ii) Induction Motor : Eddy currents are used to rotate the short circuited rotor of an induction motor. Ceiling fans are also induction motors which run on single phase alternating current.

iii) Electromagnetic damping: Certain galvanometers have a fixed core made of non magnetic metallic material. When the coil oscillates, the eddy currents generated in the core oppose the motion and bring the coil to rest quickly.

iv) Induction furnace : Induction furnace can be used to produce high temperatures and can be utilised to prepare alloys, by melting the constituent metals. A high frequency alternating current is passed through a coil. The eddy currents generated in the metals produce high temperatures sufficient to melt it.

v) Analogue energy meters : Concept of eddy currents is used in energy meters to record the consumption of electricity. Aluminium disc used in these meters get induced due to varying magnetic field. It rotates due to eddy currents produced in it.

Question 14.

What are the limitations of Bohr’s theory of hydrogen atom ?

Answer:

Limitations of Bohr’s theory of Hydrogen atom :

- This theory is applicable only to simplest atom like hydrogen, with Z = 1. The theory fails in case of atoms of other elements for which Z > 1.
- The theory does not explain why orbits of electrons are taken as circular, while elliptical orbits are also possible.
- Bohr’s theory does not say anything about the relative . intensities of spectral lines.
- Bohr’s theory does not take into account the wave properties of electrons.

Question 15.

What is rectifier ? Explain the working of a diode as full wave rectifier with diagram.

Answer:

Rectification : The process of converting on alternating current into a direct current is called rectification.

The device used for this purpose is called rectifier.

- A full wave rectifier can be constructed with the help of two diodes D
_{1}and D_{2}. - The secondary transformer is centre tapped at C and its ends are connected to the p regions of two diodes D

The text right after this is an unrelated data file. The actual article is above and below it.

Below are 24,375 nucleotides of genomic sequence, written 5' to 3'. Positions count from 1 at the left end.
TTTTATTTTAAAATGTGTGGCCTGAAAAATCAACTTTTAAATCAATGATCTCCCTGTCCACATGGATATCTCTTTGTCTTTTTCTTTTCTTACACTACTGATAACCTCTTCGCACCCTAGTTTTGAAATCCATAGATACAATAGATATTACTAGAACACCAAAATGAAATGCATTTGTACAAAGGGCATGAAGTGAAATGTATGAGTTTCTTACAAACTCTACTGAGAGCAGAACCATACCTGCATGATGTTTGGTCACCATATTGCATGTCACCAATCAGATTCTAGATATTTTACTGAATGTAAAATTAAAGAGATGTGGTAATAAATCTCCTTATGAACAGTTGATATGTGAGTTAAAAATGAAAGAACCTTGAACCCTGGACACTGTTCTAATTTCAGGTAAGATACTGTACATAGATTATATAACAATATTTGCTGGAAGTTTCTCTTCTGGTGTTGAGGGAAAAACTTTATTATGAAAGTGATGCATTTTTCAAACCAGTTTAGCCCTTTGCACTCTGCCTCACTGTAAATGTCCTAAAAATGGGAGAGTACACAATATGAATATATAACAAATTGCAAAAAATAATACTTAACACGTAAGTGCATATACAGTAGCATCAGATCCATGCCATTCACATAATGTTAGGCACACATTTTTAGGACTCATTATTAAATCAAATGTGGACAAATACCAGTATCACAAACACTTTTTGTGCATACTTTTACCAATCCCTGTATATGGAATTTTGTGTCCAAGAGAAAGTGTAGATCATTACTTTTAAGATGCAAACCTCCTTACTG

_{1}& D_{2}. - The output voltage is measured across the load resistance R
_{L}. - During positive half cycles of ac, the diode D
_{1}is forward biased and current flows through the load resistance R_{L}. At this time D_{2}will be reverse biased and will be in switch off position. - During negative half cycles of ac, the diode D
_{2}is forward biased and the current flows through R_{L}. At this time D_{1}will be reverse biased and will be in switch off position. - Hence positive output is obtained for all the input ac signals.
- The efficiency of a rectifier is defined as the ratio between the output dc power to the input ac power.

η = \(\frac{\mathrm{P}_{\mathrm{dc}}}{\mathrm{P}_{\mathrm{ac}}}=\frac{0.812 \mathrm{R}_{\mathrm{L}}}{\mathrm{r}_{\mathrm{f}}+\mathrm{R}_{\mathrm{L}}}\)

The maximum efficiency of a full wave rectifier is 81.2%.

Question 16.

State and explain Biot-Savart Law.

Answer:

Consider a very small element of length dl of a conductor carrying current (i). Magnetic induction due to small element at a point p distance r from the element.

Magnetic induction (dB) is directly proportional to i)current (i) ii) Length of the element (dl) iii) sine angle between r and d! and iv) Inversely proportional to the square of the distance from small element to point P.

Question 17.

What is Malu’s law ? Write any two applications of Polaroids.

Answer:

Malus law: “Itstates that intensity of polarised light transmitted through the analyser varies as a square of cosine of the angle between the plane of transmission of analyser and polariser”.

⇒ I ∝ cos^{2} θ

∴ I = I_{0} cos^{2} θ

Applications of polaroids :

- Polaroids are used in sunglasses.
- Polaroids are used to reduce head light glare of cars.

Question 18.

Three capacitors of capacitances 2 μF, 3 μF and 4 μF are, connected in parallel. What is the total capacitance of the

combination ? Determine the charge on each capacitor if the combination is connected to a 100 V supply.

Answer:

C_{1} = 2 μF, C_{2} = 3 μF, C_{3} = 4 μF

i) In parallel combination C = C_{1} + C_{2} + C_{3}

C = 2 + 3 + 4

C = 9 μF

ii) V = 200V, C = 9μF

q_{1} = C_{1}V = 2 × 10^{-6} × 200 = 4 × 10^{-4}C

q_{2} = C_{2}V = 3 × 200 × 10^{-6} = 6 × 10^{-4}C

q_{3} = C_{3}V = 3 × 200 × 10^{-6} = 8 × 10^{-4}C

Section – C (2 × 8 = 16)

Note :

- Answer any two of the following questions.
- Each question carries eight marks.
- All are long answer type questions.

Question 19.

Explain the formation of stationary waves in an air column enclosed in open pipe. Derive the equations for the frequencies of the harmonics produced.

A pipe 30 cm long is open at both ends. Which harmonic mode of the pipe resonates a 1.1 kHz sources ? The speed of sound in air is 330 ms^{-1}.

Answer:

A pipe, which is opened at both ends is called open pipe. When a sound wave is sent through a open pipe, which gets reflected by the earth. Then incident and reflected waves are in same frequency, travelling in the opposite directions are super – imposed stationary waves are formed.

Harmonics in open pipe : To form the stationary wave in open pipe, which has two anti nodes at two ends of the pipe with a node between them.

∴ The vibrating length (l) = half of the wavelength (\(\frac{\lambda_1}{2}\))